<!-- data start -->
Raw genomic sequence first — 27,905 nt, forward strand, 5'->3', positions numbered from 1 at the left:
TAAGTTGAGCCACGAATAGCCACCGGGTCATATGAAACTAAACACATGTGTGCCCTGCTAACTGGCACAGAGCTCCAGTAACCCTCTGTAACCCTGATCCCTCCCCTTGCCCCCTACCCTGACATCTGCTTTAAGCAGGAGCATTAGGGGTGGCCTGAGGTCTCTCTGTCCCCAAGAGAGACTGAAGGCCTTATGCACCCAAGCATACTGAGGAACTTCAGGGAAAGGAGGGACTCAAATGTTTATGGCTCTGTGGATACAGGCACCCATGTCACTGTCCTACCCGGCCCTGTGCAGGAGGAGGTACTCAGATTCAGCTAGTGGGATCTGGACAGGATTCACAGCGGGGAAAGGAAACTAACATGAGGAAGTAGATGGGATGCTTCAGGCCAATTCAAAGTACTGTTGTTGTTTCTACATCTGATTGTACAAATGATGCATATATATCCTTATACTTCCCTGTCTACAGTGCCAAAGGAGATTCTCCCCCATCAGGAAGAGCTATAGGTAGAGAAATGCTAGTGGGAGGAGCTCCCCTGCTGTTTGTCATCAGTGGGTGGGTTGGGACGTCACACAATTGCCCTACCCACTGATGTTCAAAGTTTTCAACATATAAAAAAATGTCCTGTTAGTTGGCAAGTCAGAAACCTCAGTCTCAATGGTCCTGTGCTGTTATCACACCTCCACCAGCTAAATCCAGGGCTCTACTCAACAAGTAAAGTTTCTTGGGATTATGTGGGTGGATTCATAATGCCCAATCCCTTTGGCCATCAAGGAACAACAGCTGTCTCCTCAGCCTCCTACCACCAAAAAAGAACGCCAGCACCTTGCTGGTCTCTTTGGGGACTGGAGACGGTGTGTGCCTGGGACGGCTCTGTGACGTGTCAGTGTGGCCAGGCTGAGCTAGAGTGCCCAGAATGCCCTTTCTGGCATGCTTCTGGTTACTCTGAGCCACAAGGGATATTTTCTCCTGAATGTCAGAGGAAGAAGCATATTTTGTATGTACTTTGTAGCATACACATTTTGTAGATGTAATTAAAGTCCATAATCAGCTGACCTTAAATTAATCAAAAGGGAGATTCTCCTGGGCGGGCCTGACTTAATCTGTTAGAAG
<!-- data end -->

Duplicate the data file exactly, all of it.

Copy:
Raw genomic sequence first — 27,905 nt, forward strand, 5'->3', positions numbered from 1 at the left:
TAAGTTGAGCCACGAATAGCCACCGGGTCATATGAAACTAAACACATGTGTGCCCTGCTAACTGGCACAGAGCTCCAGTAACCCTCTGTAACCCTGATCCCTCCCCTTGCCCCCTACCCTGACATCTGCTTTAAGCAGGAGCATTAGGGGTGGCCTGAGGTCTCTCTGTCCCCAAGAGAGACTGAAGGCCTTATGCACCCAAGCATACTGAGGAACTTCAGGGAAAGGAGGGACTCAAATGTTTATGGCTCTGTGGATACAGGCACCCATGTCACTGTCCTACCCGGCCCTGTGCAGGAGGAGGTACTCAGATTCAGCTAGTGGGATCTGGACAGGATTCACAGCGGGGAAAGGAAACTAACATGAGGAAGTAGATGGGATGCTTCAGGCCAATTCAAAGTACTGTTGTTGTTTCTACATCTGATTGTACAAATGATGCATATATATCCTTATACTTCCCTGTCTACAGTGCCAAAGGAGATTCTCCCCCATCAGGAAGAGCTATAGGTAGAGAAATGCTAGTGGGAGGAGCTCCCCTGCTGTTTGTCATCAGTGGGTGGGTTGGGACGTCACACAATTGCCCTACCCACTGATGTTCAAAGTTTTCAACATATAAAAAAATGTCCTGTTAGTTGGCAAGTCAGAAACCTCAGTCTCAATGGTCCTGTGCTGTTATCACACCTCCACCAGCTAAATCCAGGGCTCTACTCAACAAGTAAAGTTTCTTGGGATTATGTGGGTGGATTCATAATGCCCAATCCCTTTGGCCATCAAGGAACAACAGCTGTCTCCTCAGCCTCCTACCACCAAAAAAGAACGCCAGCACCTTGCTGGTCTCTTTGGGGACTGGAGACGGTGTGTGCCTGGGACGGCTCTGTGACGTGTCAGTGTGGCCAGGCTGAGCTAGAGTGCCCAGAATGCCCTTTCTGGCATGCTTCTGGTTACTCTGAGCCACAAGGGATATTTTCTCCTGAATGTCAGAGGAAGAAGCATATTTTGTATGTACTTTGTAGCATACACATTTTGTAGATGTAATTAAAGTCCATAATCAGCTGACCTTAAATTAATCAAAAGGGAGATTCTCCTGGGCGGGCCTGACTTAATCTGTTAGAAG